Obesity leads to poor memory

Obesity leads to poor memory

Obesity has become a significant health crisis: More than 300 million people worldwide are considered obese and more than a billion people are classified as overweight. To make it worse, new research from the University of Cambridge has stated that overweight young adults may have poorer episodic memory, the ability to recall past events, than their peers.

An earlier study had established a link between obesity and mental health. It seems that along with increased risk for health problems such as type 2 diabetes and heart disease, obesity is bad for your brain: we have linked it to shrinkage of brain areas that are also targeted by Alzheimer s, said Cyrus A. Raji, a medical student at the University of Pittsburgh School of Medicine.

In a preliminary study published in The Quarterly Journal of Experimental Psychology, researchers from the Department of Psychology at Cambridge found an association between high body mass index (BMI) and poorer performance on a test of episodic memory.

Although only a small study, its results in particular state, obesity has been linked with dysfunction of the hippocampus, an area of the brain involved in memory and learning, and of the frontal lobe, the part of the brain involved in decision making, problem solving and emotions, suggesting that it might also affect memory; however, evidence for memory impairment in obesity is currently limited.

Research suggests that consuming between 2,100 and 6,000 calories per day may double the risk of memory loss, or mild cognitive impairment (MCI), among people age 70 and older.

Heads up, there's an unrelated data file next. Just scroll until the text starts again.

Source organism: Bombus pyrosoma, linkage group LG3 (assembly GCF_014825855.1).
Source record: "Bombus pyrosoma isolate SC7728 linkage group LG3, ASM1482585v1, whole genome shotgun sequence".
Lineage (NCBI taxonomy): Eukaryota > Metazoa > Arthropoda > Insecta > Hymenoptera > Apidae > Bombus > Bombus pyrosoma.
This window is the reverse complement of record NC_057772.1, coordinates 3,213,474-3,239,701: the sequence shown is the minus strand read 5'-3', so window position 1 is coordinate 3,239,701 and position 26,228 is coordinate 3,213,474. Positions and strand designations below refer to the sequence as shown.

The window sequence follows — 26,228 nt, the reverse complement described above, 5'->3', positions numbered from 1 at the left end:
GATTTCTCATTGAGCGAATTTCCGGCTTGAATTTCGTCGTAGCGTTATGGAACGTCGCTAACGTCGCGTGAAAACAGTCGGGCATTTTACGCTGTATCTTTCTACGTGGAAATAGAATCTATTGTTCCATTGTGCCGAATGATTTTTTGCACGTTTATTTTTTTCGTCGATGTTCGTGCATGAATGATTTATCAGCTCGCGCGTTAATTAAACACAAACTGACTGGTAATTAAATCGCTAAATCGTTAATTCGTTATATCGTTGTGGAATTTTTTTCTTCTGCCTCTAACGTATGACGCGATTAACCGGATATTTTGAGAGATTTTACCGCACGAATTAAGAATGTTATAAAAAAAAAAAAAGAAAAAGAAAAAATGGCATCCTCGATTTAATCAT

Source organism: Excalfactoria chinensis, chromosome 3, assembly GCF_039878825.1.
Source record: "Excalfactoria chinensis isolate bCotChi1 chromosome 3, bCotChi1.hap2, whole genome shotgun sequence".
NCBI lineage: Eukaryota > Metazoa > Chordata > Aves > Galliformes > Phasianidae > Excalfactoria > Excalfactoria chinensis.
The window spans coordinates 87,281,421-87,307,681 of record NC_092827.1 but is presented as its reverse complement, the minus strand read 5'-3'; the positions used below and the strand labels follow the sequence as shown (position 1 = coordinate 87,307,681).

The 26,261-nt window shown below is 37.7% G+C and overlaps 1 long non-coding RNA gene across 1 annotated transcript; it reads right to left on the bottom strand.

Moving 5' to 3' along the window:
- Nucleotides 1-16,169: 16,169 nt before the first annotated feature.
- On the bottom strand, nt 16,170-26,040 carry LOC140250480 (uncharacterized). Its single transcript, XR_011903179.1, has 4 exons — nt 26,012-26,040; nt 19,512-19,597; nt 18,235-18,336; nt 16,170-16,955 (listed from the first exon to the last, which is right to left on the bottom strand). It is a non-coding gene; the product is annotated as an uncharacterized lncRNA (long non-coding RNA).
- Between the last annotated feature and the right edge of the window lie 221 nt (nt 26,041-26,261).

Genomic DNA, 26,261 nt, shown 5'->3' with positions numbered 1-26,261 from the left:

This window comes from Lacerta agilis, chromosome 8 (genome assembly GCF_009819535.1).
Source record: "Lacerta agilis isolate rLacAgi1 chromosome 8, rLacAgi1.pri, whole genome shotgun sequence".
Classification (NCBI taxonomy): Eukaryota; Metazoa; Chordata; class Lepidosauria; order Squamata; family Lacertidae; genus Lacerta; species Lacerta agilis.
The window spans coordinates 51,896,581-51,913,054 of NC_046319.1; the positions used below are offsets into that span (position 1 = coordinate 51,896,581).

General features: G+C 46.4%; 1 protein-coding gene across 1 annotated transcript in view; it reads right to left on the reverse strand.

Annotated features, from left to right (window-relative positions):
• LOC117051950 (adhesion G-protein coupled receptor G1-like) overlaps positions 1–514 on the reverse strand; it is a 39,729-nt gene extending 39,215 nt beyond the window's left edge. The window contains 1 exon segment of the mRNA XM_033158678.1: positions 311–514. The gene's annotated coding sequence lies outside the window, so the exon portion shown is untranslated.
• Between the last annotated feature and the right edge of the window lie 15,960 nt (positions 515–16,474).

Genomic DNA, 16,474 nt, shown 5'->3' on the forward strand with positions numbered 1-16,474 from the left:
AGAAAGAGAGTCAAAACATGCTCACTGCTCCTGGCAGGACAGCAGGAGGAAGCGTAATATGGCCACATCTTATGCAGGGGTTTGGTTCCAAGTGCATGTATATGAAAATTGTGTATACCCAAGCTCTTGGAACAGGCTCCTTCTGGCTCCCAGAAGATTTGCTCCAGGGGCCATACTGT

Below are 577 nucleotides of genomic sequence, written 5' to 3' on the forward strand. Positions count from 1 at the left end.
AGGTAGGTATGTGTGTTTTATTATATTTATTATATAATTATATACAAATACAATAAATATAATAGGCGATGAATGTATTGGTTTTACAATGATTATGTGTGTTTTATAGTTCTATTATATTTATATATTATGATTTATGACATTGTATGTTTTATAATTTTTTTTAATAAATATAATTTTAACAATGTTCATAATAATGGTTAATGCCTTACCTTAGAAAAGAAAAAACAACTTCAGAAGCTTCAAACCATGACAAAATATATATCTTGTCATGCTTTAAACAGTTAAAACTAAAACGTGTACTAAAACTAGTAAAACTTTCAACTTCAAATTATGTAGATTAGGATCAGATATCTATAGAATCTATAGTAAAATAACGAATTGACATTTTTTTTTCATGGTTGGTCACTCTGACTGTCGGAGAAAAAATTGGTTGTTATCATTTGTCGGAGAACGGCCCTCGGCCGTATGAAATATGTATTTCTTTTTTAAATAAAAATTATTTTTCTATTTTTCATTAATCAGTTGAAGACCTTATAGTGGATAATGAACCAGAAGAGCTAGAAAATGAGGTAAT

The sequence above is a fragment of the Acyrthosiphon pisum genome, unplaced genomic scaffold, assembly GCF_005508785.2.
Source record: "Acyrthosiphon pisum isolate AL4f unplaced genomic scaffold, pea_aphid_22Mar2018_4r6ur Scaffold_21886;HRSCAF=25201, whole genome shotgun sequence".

Understanding what drives our consumption and how we instinctively regulate our eating behaviour is becoming more and more important given the rise of obesity in society, says Dr Lucy Cheke.

It turns out that Obese people have 8% less brain tissue than people of normal weight. Overweight people have 4% less brain tissue than people of normal weight. According to Dr. Paul Thompson, a UCLA professor of neurology, This represents severe brain degeneration, that s a big loss of tissue and it depletes your cognitive reserves, putting you at a much greater risk of Alzheimer s and other diseases that attack the brain. But you can greatly reduce your risk for Alzheimer s, if you can eat healthy and keep your weight under control.

The researchers tested 50 participants aged 18-35, with body mass indexes (BMIs) ranging from 18 through to 51 - a BMI of 18-25 is considered healthy, 25-30 overweight, and over 30 obese. The participants took part in a memory test known as the 'Treasure-Hunt Task', where they were asked to hide items around complex scenes (for example, a desert with palm trees) across two 'days'.

They were then asked to remember which items they had hidden, where they had hidden them, and when they were hidden. Overall, the team found an association between higher BMI and poorer performance on the tasks.

The researchers say that the results could suggest that the structural and functional changes in the brain previously found in those with higher BMI may be accompanied by a reduced ability to form and/or retrieve episodic memories. As the effect was shown in young adults, it adds to growing evidence that the cognitive impairments that accompany obesity may be present early in adult life.

This was a small, preliminary study and so the researchers caution that further research will be necessary to establish whether the results of this study can be generalised to overweight individuals in general, and to episodic memory in everyday life rather than in experimental conditions.

Dr Cheke believes that this work is an important step in understanding the role of psychological factors in obesity.

Co-author Dr Jon Simons adds, By recognising and addressing these psychological factors head-on, not only can we come to understand obesity better, but we may enable the creation of interventions that can make a real difference to health and wellbeing.

Obesity leads to poor memory